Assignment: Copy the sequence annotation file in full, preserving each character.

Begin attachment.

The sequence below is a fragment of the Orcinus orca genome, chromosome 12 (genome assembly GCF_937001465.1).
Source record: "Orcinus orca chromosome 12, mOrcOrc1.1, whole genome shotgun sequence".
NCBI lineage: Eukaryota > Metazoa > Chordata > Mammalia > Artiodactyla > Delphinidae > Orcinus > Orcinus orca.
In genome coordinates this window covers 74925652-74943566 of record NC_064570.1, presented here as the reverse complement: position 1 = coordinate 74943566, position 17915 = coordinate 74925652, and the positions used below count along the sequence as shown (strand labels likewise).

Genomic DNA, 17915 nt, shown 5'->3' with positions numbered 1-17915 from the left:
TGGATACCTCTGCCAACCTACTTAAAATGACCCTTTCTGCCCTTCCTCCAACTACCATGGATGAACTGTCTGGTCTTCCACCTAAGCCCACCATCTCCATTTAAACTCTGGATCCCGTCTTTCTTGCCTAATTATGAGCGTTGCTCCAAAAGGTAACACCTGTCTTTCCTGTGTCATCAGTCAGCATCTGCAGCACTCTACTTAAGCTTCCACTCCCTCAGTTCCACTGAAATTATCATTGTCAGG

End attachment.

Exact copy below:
The sequence below is a fragment of the Orcinus orca genome, chromosome 12 (genome assembly GCF_937001465.1).
Source record: "Orcinus orca chromosome 12, mOrcOrc1.1, whole genome shotgun sequence".
NCBI lineage: Eukaryota > Metazoa > Chordata > Mammalia > Artiodactyla > Delphinidae > Orcinus > Orcinus orca.
In genome coordinates this window covers 74925652-74943566 of record NC_064570.1, presented here as the reverse complement: position 1 = coordinate 74943566, position 17915 = coordinate 74925652, and the positions used below count along the sequence as shown (strand labels likewise).

Genomic DNA, 17915 nt, shown 5'->3' with positions numbered 1-17915 from the left:
TGGATACCTCTGCCAACCTACTTAAAATGACCCTTTCTGCCCTTCCTCCAACTACCATGGATGAACTGTCTGGTCTTCCACCTAAGCCCACCATCTCCATTTAAACTCTGGATCCCGTCTTTCTTGCCTAATTATGAGCGTTGCTCCAAAAGGTAACACCTGTCTTTCCTGTGTCATCAGTCAGCATCTGCAGCACTCTACTTAAGCTTCCACTCCCTCAGTTCCACTGAAATTATCATTGTCAGG